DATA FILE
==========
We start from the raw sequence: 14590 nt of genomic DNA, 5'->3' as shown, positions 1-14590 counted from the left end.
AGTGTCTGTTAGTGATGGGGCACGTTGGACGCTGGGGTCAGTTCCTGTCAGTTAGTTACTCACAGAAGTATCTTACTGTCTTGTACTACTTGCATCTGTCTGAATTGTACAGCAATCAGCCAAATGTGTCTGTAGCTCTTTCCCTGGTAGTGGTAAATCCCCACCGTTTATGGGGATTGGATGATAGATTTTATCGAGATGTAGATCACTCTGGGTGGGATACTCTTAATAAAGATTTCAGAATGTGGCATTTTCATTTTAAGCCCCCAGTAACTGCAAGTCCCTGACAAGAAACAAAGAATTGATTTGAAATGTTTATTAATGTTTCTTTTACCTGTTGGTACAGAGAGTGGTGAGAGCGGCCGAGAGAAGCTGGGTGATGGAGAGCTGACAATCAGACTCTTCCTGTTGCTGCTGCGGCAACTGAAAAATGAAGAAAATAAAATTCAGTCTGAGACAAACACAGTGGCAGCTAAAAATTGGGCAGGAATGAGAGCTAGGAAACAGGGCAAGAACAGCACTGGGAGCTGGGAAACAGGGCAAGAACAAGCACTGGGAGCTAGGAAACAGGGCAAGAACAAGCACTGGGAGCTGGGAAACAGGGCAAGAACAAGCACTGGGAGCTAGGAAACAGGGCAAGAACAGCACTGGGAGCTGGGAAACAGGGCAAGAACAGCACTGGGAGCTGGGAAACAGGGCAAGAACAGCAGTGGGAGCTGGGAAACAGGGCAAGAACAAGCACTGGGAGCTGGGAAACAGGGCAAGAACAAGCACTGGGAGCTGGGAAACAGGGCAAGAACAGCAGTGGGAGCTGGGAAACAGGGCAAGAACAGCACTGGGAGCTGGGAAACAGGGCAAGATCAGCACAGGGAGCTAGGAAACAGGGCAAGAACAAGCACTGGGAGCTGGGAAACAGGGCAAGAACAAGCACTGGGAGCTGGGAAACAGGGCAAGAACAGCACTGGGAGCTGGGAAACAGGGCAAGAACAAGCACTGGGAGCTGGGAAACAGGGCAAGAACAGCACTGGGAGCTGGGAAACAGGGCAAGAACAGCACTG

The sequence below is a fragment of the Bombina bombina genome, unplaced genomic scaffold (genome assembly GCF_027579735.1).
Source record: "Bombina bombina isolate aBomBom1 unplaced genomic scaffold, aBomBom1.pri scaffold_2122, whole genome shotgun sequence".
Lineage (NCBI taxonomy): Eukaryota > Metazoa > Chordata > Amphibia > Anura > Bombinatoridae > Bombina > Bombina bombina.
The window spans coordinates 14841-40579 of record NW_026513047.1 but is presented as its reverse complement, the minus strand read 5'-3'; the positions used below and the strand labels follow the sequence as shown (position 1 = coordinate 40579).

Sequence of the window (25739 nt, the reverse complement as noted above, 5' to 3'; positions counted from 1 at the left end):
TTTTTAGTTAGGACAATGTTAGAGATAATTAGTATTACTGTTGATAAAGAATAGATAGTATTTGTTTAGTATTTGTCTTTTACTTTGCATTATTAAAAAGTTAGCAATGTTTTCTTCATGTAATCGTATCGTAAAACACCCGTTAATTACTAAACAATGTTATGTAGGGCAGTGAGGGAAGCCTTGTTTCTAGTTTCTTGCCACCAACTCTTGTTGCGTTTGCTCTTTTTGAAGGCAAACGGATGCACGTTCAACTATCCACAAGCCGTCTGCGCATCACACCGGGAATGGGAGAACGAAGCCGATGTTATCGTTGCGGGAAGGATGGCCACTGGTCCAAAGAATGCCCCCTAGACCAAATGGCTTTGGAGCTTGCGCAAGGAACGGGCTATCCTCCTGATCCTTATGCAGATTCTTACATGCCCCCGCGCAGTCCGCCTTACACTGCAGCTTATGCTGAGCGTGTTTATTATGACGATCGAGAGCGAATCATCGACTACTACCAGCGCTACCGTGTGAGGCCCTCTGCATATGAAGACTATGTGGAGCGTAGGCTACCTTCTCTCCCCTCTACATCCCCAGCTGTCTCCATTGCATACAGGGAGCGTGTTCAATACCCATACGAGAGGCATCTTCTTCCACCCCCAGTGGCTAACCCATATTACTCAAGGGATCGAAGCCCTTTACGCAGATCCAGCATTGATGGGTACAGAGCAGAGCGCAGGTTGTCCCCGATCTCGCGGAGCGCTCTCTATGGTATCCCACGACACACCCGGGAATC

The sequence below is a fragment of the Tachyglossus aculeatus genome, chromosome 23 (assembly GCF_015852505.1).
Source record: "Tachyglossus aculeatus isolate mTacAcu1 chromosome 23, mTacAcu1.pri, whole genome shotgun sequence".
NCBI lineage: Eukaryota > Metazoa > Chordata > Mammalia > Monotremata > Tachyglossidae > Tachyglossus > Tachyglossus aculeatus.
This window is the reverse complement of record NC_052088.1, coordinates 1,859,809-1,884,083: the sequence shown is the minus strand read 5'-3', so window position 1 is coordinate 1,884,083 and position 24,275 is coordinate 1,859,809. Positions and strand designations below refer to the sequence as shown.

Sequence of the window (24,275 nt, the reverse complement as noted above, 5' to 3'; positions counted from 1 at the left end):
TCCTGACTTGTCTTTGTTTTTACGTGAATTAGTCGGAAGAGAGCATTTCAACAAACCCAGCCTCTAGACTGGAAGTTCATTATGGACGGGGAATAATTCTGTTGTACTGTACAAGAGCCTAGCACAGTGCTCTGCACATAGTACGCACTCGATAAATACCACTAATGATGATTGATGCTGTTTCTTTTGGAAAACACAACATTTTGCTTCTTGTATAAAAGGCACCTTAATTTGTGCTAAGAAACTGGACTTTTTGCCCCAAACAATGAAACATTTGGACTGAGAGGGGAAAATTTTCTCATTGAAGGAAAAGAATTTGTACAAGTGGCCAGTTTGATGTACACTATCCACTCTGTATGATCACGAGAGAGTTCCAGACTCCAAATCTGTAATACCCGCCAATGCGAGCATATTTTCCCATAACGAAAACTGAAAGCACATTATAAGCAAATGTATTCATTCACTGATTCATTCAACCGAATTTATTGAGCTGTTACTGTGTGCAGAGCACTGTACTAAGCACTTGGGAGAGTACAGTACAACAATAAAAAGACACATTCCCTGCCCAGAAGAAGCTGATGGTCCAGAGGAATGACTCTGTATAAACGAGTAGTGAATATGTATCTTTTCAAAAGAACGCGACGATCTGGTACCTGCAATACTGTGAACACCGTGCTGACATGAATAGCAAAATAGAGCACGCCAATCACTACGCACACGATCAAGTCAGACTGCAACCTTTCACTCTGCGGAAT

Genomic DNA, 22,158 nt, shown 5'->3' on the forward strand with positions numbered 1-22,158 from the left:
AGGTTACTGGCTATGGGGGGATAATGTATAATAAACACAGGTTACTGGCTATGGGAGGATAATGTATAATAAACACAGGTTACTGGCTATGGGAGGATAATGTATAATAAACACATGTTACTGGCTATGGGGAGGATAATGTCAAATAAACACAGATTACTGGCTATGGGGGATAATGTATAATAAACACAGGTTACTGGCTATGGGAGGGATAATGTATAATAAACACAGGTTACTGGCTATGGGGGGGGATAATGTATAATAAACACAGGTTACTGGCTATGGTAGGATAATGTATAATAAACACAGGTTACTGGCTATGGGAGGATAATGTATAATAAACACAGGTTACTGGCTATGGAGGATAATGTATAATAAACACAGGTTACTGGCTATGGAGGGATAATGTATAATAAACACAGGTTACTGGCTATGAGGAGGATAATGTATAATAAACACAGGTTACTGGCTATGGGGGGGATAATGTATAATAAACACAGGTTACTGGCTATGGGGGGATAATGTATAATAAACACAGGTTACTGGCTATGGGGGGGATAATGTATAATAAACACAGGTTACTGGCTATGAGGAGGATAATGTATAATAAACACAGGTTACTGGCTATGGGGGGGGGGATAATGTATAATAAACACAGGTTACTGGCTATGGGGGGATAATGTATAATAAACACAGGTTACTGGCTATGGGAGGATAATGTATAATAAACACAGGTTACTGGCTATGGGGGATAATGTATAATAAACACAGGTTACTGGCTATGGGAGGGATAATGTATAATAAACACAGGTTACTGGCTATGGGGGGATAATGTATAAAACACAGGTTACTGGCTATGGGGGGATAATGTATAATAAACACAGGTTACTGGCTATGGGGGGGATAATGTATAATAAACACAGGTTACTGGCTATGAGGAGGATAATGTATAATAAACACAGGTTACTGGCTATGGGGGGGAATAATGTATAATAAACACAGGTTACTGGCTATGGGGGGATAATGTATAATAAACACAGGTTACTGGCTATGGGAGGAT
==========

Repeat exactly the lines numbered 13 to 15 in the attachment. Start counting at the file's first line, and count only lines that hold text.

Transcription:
Sequence of the window (24,275 nt, the reverse complement as noted above, 5' to 3'; positions counted from 1 at the left end):
TCCTGACTTGTCTTTGTTTTTACGTGAATTAGTCGGAAGAGAGCATTTCAACAAACCCAGCCTCTAGACTGGAAGTTCATTATGGACGGGGAATAATTCTGTTGTACTGTACAAGAGCCTAGCACAGTGCTCTGCACATAGTACGCACTCGATAAATACCACTAATGATGATTGATGCTGTTTCTTTTGGAAAACACAACATTTTGCTTCTTGTATAAAAGGCACCTTAATTTGTGCTAAGAAACTGGACTTTTTGCCCCAAACAATGAAACATTTGGACTGAGAGGGGAAAATTTTCTCATTGAAGGAAAAGAATTTGTACAAGTGGCCAGTTTGATGTACACTATCCACTCTGTATGATCACGAGAGAGTTCCAGACTCCAAATCTGTAATACCCGCCAATGCGAGCATATTTTCCCATAACGAAAACTGAAAGCACATTATAAGCAAATGTATTCATTCACTGATTCATTCAACCGAATTTATTGAGCTGTTACTGTGTGCAGAGCACTGTACTAAGCACTTGGGAGAGTACAGTACAACAATAAAAAGACACATTCCCTGCCCAGAAGAAGCTGATGGTCCAGAGGAATGACTCTGTATAAACGAGTAGTGAATATGTATCTTTTCAAAAGAACGCGACGATCTGGTACCTGCAATACTGTGAACACCGTGCTGACATGAATAGCAAAATAGAGCACGCCAATCACTACGCACACGATCAAGTCAGACTGCAACCTTTCACTCTGCGGAAT

Genomic DNA, 22,158 nt, shown 5'->3' on the forward strand with positions numbered 1-22,158 from the left: